SIOUX CITY, IOWA -- The message of Bruce Babbitt's new television commercial could not be more resonant, nor its timing more felicitous.

The 30-second spot consists almost entirely of favorable press notices about the longshot Democratic presidential candidate, as male and female announcers intone a responsive reading.

Quoting such publications as The New York Times Magazine and The New Republic on the former Arizona governor's "substance" and "courage," the advertisement began running this week in the opening caucus state, just as television networks and Iowa news outlets seized on Babbitt as the great new discovery of the 1988 campaign.

While Republican Pat Robertson and former Colorado Democratic senator Gary Hart have been trying to run against and around the media by taking their campaigns to "the people," Babbitt's message seems to be: "Let the media decide."

At the moment, his paid television commercials and free network and local news coverage are perfectly synchronized. But, judging from 2 1/2 days of almost continuous television viewing this week in Des Moines, the nation's 66th largest TV market, and Sioux City, the 123rd largest, the entire Iowa campaign is not so sharply focused.

With 24 days until the precinct caucuses, on Feb. 8, the exercise indicated that both parties' contenders must vie for viewers' attention with more immediate concerns, such as apartment fires, subzero weather, the Iowa lottery and -- as a commercial for an agricultural pesticide said -- "the struggle against root worms."

The undertaking also demonstrated how the "paid media" interact with the "free media" to project complimentary or contradictory images of those who would be president.

For instance, the Sen. Robert J. Dole (R-Kan.) portrayed in his commercial is compassionate and rooted in small-town values -- "one of us," the announcer incants.

That clashed with the Dole of the evening news, "the ultimate Washington insider," as Des Moines television reporter Barbara Bernell described him in a profile on WHO-TV, "a political junkie of ferocious ambition."

Dole, the GOP front-runner in Iowa, and dark horse Rep. Jack Kemp (R-N.Y.) -- "If he wins, we all win," said his ad -- were the most persistent political advertisers during the 50-hour viewing period, each with a commercial seen nine times.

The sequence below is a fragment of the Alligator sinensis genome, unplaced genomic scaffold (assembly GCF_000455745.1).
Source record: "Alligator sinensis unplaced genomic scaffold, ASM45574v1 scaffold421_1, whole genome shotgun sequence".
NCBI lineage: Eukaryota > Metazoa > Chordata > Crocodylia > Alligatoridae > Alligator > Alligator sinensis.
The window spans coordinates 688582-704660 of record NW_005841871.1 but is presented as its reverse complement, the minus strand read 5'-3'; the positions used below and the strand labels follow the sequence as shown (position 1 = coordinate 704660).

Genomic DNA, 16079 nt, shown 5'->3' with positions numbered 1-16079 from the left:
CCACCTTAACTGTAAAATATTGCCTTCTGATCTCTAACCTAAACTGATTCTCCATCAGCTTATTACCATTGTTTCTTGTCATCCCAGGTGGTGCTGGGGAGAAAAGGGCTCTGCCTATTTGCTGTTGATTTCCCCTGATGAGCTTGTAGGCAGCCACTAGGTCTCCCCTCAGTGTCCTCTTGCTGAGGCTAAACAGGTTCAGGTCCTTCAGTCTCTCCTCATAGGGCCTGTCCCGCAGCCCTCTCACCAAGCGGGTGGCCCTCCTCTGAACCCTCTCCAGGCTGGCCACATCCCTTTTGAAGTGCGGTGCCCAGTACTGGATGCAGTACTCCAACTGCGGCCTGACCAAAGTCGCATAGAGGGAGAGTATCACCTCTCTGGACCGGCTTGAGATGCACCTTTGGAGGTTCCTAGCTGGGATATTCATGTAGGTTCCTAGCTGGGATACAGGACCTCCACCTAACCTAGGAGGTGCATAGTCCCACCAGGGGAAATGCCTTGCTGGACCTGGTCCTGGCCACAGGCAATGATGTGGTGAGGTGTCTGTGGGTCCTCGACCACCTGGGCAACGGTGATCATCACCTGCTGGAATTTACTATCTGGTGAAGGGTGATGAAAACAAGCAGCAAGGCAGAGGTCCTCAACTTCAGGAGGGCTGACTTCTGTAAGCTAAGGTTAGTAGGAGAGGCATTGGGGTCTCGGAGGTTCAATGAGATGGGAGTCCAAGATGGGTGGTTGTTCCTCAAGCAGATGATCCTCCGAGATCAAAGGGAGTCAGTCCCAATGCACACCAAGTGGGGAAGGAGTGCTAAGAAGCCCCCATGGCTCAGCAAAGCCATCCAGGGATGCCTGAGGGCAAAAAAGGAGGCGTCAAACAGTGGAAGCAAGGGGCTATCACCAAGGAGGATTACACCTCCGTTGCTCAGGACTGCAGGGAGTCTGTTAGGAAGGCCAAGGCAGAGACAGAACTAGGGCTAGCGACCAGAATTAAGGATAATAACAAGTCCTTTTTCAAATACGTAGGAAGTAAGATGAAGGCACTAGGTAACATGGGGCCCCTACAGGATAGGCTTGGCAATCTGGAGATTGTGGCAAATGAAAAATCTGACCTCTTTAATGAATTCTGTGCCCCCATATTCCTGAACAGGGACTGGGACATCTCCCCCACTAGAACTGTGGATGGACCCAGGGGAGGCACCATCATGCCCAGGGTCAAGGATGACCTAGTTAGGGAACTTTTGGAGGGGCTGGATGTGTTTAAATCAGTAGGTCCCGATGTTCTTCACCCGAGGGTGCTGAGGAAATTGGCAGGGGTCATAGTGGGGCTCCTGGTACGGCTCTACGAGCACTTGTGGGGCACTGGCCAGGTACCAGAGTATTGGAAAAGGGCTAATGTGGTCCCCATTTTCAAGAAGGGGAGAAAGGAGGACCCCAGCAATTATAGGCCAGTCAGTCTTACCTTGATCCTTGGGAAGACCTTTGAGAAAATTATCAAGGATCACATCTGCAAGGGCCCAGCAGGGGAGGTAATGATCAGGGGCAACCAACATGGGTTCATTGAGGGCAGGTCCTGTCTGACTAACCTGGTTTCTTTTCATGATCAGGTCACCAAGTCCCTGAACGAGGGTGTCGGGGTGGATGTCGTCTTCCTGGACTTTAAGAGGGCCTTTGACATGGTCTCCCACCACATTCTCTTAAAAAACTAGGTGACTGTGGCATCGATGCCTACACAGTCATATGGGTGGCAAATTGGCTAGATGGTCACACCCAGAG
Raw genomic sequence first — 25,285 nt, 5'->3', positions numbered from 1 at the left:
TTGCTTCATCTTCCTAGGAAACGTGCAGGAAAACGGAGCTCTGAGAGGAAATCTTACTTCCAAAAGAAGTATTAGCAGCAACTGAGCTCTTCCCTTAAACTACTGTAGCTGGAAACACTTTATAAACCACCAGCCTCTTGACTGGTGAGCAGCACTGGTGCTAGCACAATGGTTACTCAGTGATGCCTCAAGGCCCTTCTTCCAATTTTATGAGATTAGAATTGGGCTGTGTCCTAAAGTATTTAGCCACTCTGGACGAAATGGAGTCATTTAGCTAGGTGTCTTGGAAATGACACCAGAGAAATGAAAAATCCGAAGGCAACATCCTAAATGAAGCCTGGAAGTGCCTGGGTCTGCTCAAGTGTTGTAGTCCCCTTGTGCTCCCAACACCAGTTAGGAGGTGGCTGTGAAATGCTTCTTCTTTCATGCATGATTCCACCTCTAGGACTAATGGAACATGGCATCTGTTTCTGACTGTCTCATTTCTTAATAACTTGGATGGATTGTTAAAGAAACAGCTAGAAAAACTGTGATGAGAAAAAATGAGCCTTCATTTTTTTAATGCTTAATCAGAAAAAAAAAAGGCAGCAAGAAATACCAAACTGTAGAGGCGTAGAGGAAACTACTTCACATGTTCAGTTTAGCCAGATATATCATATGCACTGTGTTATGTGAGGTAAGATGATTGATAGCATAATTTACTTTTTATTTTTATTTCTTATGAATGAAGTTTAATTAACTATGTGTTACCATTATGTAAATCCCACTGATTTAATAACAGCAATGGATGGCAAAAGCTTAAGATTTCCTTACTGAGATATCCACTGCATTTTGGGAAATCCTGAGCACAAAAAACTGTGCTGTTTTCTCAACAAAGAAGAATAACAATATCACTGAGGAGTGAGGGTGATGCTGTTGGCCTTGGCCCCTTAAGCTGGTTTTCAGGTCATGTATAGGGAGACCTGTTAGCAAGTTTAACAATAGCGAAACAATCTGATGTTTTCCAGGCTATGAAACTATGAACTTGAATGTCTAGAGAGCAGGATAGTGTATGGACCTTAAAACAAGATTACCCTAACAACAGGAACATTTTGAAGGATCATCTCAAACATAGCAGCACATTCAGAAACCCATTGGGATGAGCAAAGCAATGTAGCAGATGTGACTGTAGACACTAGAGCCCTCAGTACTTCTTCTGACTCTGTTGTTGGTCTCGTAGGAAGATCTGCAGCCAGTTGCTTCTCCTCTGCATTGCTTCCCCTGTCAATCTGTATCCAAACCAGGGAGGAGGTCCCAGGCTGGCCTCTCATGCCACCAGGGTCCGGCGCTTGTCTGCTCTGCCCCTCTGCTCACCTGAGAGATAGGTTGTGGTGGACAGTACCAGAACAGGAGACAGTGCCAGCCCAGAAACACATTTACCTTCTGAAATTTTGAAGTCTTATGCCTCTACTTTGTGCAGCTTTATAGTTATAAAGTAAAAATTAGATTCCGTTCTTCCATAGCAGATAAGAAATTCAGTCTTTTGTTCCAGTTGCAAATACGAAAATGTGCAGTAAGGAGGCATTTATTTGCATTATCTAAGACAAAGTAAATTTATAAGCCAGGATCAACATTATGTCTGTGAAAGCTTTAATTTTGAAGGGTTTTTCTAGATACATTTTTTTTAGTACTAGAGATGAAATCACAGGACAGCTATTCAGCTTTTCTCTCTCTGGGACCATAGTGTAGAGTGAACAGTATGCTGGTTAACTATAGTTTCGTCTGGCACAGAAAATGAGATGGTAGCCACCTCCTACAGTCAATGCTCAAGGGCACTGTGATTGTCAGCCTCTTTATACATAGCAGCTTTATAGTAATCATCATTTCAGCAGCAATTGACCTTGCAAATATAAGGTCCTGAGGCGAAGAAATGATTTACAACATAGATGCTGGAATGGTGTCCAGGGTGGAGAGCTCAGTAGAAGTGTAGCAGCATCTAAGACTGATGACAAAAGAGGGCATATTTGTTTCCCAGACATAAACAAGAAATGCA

Virtually all of Kemp's televised moments showed him attacking Dole and Vice President Bush as tax-hikers and portrayed Kemp as a tax cutter.

Sen. Paul Simon (D-Ill.) was next, with two spots seen seven times. One depicted Simon, fists clenched as if spoiling for a fight, facing the camera and vowing to eliminate the federal deficit and "tackle the problems of education, unemployment and long-term care for seniors."

In the other, Simon seemed to simmer with moral outrage as he assailed "tax breaks for the wealthy" and claimed to be "the only candidate in either political party who's opposed every one of those unfair tax breaks."

These commercials contrasted sharply with earlier Simon spots that showed a contemplative senator reflecting on his life and times at his pond-front home.

In a report on Sioux City's CBS affiliate, KTIV-TV, that reinforced his freshly aggressive image, Simon was shown stridently objecting when the moderator of Monday night's Democratic mini-debate in Sioux City told him that his time was up.

Two commercials for Rep. Richard A. Gephardt (D-Mo.) showed him "getting tough" with "corporate America" and vowing not to "let the family farm die." "It's your fight, too," the announcer said.

A biographical Gephardt spot, run repeatedly in December, has impressed at least one potential Iowa caucus-goer. "Gearhart {sic} has something to say," Des Moines hotel maid Shirley Scovel said as she made a bed. "He's been through it all, with his folks losing the farm and his son getting cancer . . . . "

In Robertson's lone spot, he asked viewers not to vote for him just yet. "I'm just asking you to listen," he said.

Bush was not running commercials.

Hart and Jesse L. Jackson, who have yet to air spots, got their usual generous share of television time, Jackson for an Iowa campaign swing and Hart for a tearful interview with the Des Moines Register.

Babbitt, however, is the media's new "semi-official designated hero -- Campaign '88's brave teller of truth," as ABC correspondent Jeff Greenfield declared Monday on "Nightline." He's "the idea man of the Democratic Party," Ken Bode said on "NBC Nightly News."

"If one candidate did stand out, it may have been Bruce Babbitt," reporter Greg Lunde said on Sioux City's ABC affiliate, KCAU-TV, analyzing the "idea man's" performance at the four-candidate mini-debate.

"This is kind of an unusual thing that we're seeing," Babbitt adviser John Russonello said of all the attention. "Usually the amount of network time and the amount of newspaper clips you receive is totally dependent on your poll ratings."